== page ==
By Karina Cooper
Border restrictions severing Northland from Auckland are like a prison wall with every third window open, according to Northland community leader Hone Harawira.
But police responsible for the borders reject the comparison, saying breaches are rare and compliance is high.
The Tai Tokerau Border Control (TTBC) founder and former MP's comments come as two women – who both tested positive for the virus - slipped the border using travel exemptions issued in error by the Ministry of Social Development (MSD).
Prime Minister Jacinda Ardern hinted that the women may have used false information to obtain the exemptions.
Covid-19 Response Minister Chris Hipkins said MSD had approved and then revoked the women's border exemption but they were already in Northland.
A second unrelated incident revealed by the Advocate on Tuesday saw an Auckland woman conceal herself in the boot of the car to cross north through the border.
"The problem is the authorities have left every third window of the prison open and they're blaming every prisoner," Harawira said.
He feared the region's low vaccination rates and Māori health inequities would be exploited by the Covid-19 virus because under-resourced police struggled to stymie border breaches.
But those metaphorical windows could be shut, according to Harawira, if authorities allowed iwi-led border control groups such as TTBC to "have a say" in travel exemption applications for Tai Tokerau.
"Whānau has been sending messages to their Auckland whānau saying 'stay there, we love you but let's get this s*** out of the way first'."
But pleas were been ignored and exemption applications were sent to the Ministry of Health anyway.
"Especially for tangis, we're seeing people wanting to come up – not checking with whānau - and applying for exemptions with the ministry," Harawira said.
"Their whānau want the chance to be able to say please don't come up, we'll live stream it, and to be heard. Instead, we're running open doors."
The intimate intel iwi had about their communities would mean people would have a harder time flouting the rules unseen once in Tai Tokerau, Harawira said.
"I know an orchardist who came up my way with a business exemption. He spent 10 minutes looking at the orchard and waving a stick, then the rest of the day was out fishing..."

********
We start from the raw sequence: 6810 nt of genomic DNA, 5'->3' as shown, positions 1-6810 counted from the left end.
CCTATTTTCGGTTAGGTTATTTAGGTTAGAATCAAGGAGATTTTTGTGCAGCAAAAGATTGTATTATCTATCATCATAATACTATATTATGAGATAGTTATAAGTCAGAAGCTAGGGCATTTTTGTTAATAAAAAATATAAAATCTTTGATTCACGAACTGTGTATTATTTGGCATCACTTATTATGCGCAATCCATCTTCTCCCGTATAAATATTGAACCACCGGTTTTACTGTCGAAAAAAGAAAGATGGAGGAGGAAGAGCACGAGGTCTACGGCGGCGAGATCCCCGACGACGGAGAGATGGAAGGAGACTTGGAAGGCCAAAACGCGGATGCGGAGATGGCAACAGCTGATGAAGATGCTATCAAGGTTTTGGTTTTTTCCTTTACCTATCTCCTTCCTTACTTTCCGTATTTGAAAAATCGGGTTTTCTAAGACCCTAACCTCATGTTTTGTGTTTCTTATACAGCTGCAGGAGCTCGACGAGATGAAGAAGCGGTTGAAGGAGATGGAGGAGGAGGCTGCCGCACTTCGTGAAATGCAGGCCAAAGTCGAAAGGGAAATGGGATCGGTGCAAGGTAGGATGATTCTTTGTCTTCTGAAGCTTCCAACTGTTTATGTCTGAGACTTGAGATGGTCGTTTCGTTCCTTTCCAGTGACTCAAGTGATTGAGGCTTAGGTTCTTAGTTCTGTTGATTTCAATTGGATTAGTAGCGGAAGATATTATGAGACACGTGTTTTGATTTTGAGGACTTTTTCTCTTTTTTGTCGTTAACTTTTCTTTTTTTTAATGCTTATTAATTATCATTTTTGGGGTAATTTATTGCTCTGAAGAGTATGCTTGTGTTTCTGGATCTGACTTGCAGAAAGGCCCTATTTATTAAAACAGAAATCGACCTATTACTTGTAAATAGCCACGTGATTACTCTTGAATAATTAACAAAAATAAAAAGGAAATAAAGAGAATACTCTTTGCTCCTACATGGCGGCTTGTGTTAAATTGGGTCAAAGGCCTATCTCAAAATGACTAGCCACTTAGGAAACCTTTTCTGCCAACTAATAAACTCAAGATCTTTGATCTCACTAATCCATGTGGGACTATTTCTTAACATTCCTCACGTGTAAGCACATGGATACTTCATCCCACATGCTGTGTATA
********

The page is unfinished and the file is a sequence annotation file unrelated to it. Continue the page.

"It's not everybody but we are getting people who are bending the rules," he said.
Inspector John Thornley, Tāmaki Makaurau road policing manager, reported that around one per cent of the total 626,086 vehicles stopped at the 10 checkpoints since August had been turned around.
Yesterday saw 27 vehicles from a total of 4632 turned around at the Northern checkpoints, while 106 vehicles out of 18,486 were turned around at the Southern checkpoints.
"It's important to note that overall compliance has been extremely high," Thornley said.
He thanked travellers who had stuck to the rules but reprimanded the "disappointing" "handful of cases" who'd provided police with false information to cross boundaries.
"It's important to recognise that these incidents are very rare, and when we are aware of these incidents we take necessary action and follow up with those involved."
Thornley said officers were able to search vehicles under the Covid-19 Public Health Response Act 2020, which provided additional inspection powers on top of the Search and Surveillance Act.
Motorists were only permitted through checkpoints if they had evidence of permitted travel. And in some cases, evidence of either a negative Covid test result from no more than 72 hours old, or evidence of a Covid test taken in the last seven days before travel.
People needed to apply for an exemption to cross an Alert 3 boundary to attend a funeral or tangihanga.
Personal travel exemptions are issued through the Ministry of Health, and business travel exemptions are managed by The Ministry of Business and Innovation or the Ministry of Social Development.
For more on the safety of the Covid-19 vaccine and other things you need to know, listen to our podcast, Science Digest with Michelle Dickinson.